Title: Astrid Sees All
Author: Natalie Standiford
Publisher: Atria Books
Source: NetGalley in exchange for an honest review
New York’s last bohemia—the glittering, decadent downtown club scene of the 1980s—is the setting for this brilliantly winning novel about a smart, vulnerable young woman taking a deep dive into her dark side, essential for fans of Sweetbitter, Fleabag, and books by Patti Smith.
New York, 1984: Twenty-two-year-old Phoebe Hayes is a young woman in search of excitement and adventure. But the recent death of her father has so devastated her that her mother wants her to remain home in Baltimore to recover. Phoebe wants to return to New York, not only to chase the glamorous life she so desperately craves but also to confront Ivan, the older man who painfully wronged her.
With her best friend Carmen, she escapes to the East Village, disappearing into an underworld haunted by artists, It Girls, and lost souls trying to party their pain away. Carmen juggles her junkie-poet boyfriend and a sexy painter while, as Astrid the Star Girl, Phoebe tells fortunes in a nightclub and plots her revenge on Ivan.
When the intoxicating brew of sex, drugs, and self-destruction leads Phoebe to betray her friend, Carmen disappears, and Phoebe begins an unstoppable descent into darkness. She may have a chance to save herself—and Carmen, if she can find her—but to do it she must face what’s hiding in the shadows she’s been running from—within her heart and in the dangerous midnight streets.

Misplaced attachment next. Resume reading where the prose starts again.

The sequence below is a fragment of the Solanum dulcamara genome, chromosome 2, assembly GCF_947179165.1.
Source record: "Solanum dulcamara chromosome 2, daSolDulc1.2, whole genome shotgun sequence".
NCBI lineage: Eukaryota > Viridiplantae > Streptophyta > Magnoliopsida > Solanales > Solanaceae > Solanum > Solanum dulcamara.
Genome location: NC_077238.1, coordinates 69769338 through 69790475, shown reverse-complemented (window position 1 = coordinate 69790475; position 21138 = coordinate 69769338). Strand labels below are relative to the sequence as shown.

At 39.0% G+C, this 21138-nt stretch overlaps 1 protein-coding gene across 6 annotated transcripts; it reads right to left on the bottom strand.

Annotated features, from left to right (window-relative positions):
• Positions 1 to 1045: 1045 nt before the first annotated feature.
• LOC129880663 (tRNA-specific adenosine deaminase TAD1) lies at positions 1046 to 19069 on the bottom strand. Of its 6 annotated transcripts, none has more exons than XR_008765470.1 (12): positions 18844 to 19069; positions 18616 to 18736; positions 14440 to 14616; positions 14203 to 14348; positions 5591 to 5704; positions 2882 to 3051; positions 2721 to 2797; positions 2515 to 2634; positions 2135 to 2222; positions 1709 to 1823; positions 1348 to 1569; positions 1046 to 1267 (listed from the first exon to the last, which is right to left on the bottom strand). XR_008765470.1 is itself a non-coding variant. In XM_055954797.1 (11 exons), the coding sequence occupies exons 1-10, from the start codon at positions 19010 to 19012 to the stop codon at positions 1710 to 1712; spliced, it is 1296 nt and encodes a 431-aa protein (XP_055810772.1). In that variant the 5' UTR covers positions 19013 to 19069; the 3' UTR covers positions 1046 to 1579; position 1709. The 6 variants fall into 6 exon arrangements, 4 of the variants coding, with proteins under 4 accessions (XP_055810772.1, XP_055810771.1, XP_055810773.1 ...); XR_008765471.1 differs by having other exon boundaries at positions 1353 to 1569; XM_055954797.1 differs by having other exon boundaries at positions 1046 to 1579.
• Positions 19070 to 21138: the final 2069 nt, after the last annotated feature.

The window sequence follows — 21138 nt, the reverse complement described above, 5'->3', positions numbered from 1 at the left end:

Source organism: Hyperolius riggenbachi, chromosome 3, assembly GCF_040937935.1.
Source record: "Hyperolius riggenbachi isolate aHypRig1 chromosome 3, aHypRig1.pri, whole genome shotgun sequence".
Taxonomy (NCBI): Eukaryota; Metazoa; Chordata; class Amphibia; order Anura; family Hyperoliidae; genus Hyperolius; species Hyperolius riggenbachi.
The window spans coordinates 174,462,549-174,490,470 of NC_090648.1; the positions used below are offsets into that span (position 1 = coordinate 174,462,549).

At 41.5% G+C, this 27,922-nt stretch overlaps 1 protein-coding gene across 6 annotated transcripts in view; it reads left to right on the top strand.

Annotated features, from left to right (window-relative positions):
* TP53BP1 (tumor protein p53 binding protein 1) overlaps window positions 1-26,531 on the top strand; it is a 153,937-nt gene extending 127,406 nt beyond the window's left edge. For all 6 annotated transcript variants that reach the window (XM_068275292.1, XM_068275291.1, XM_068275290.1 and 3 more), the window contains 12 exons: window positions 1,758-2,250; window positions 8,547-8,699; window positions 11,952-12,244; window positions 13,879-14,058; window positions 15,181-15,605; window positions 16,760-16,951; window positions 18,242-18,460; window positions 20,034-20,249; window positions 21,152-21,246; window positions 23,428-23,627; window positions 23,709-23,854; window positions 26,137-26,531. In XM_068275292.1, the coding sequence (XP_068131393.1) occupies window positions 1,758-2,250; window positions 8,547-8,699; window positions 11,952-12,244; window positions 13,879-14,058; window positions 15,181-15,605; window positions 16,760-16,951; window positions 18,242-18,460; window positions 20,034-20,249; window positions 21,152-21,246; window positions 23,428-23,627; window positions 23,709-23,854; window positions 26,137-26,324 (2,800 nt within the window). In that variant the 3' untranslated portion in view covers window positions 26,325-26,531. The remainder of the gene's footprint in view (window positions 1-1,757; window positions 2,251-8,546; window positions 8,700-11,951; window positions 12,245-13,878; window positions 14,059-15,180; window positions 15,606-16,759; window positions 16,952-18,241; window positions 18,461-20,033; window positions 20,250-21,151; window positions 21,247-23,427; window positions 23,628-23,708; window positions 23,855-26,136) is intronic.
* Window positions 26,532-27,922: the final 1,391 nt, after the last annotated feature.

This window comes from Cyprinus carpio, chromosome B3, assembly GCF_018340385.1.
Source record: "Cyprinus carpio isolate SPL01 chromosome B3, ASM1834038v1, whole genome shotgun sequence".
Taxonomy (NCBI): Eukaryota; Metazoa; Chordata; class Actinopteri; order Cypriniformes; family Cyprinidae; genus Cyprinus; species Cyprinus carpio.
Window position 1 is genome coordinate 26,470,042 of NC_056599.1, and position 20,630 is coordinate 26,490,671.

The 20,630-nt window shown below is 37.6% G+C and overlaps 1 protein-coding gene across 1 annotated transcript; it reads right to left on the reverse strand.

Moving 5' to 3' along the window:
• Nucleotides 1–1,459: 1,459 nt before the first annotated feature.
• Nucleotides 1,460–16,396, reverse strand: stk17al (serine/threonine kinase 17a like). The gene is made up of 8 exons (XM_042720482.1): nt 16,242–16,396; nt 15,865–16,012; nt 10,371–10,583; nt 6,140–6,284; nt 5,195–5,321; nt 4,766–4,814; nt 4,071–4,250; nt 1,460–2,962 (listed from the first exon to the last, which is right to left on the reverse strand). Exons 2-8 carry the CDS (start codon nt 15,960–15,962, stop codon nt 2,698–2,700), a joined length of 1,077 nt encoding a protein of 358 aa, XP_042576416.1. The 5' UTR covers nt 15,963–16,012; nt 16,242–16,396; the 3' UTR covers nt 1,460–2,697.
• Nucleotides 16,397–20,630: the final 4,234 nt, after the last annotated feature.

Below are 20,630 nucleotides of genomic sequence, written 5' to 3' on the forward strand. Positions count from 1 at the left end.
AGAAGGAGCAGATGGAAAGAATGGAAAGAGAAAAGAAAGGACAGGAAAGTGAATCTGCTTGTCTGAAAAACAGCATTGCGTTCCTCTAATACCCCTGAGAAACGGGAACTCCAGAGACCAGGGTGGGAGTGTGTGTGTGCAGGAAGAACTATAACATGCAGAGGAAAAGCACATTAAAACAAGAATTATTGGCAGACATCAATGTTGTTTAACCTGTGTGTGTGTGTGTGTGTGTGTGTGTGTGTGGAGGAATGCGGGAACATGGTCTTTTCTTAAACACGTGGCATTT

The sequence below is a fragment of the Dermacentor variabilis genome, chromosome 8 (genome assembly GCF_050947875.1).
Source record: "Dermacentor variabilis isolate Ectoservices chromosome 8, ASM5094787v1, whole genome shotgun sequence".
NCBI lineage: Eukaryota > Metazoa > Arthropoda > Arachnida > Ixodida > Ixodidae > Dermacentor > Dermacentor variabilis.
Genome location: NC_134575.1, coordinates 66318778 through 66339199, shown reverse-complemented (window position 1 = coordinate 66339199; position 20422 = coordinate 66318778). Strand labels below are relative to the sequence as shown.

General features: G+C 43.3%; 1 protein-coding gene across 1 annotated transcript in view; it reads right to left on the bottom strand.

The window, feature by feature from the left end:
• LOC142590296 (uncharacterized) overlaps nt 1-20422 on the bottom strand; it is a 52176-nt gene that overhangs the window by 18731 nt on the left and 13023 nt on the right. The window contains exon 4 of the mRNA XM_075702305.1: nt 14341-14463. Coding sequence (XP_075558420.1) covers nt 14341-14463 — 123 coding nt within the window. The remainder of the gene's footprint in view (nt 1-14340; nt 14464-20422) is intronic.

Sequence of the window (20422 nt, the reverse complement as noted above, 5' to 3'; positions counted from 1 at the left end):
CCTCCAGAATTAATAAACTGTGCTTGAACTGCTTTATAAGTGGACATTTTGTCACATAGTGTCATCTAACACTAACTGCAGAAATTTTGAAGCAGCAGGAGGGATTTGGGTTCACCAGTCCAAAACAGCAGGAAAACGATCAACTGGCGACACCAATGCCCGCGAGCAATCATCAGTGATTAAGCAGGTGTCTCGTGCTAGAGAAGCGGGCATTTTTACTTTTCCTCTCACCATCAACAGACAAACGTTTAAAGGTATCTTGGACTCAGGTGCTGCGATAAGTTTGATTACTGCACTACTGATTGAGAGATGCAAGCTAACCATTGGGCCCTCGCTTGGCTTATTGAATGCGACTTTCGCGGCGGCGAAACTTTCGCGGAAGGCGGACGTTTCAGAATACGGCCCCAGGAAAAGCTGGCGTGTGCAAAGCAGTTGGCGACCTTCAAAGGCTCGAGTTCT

A love letter to gritty 1980s New York City, Astrid Sees All is an irresistible, original novel about female friendship, sex and romance, and what it’s like to be a young woman searching for an identity.
It took me a while (a few chapters) to get into this one but once I did, I couldn’t put it down and finished it in a day. I was still in middle school during the time this book was set. MTV was a few years old but pictures of celebrities in New York were all over the gossip and teen magazines. Some of those same celebrities make brief appearances in this novel.
I was reminded of how bad trash smells in NYC during hot summers and was thankful there wasn’t an olfactory component to the book. I’ve no doubt the place Phoebe and Carmen end up living in smelled just as bad. It felt very true to the times for gay men to be dying of an unnamed illness and for young women to disappear in the city and to seemingly have no one looking out for the dying and the missing.
Standiford plays with time a little bit in that she uses flashbacks to show where Phoebe and Carmen met in school, the time Phoebe spends at home during the funeral, and so on. She perfectly shows how it can be easy to feel like you’re not “cool” enough or interesting enough for people to want to be around and the lengths a person will go to be liked. I loved the fortune telling job.
Overall, I found the novel very compelling but didn’t like how neatly Carmen’s disappearance was wrapped up at the end.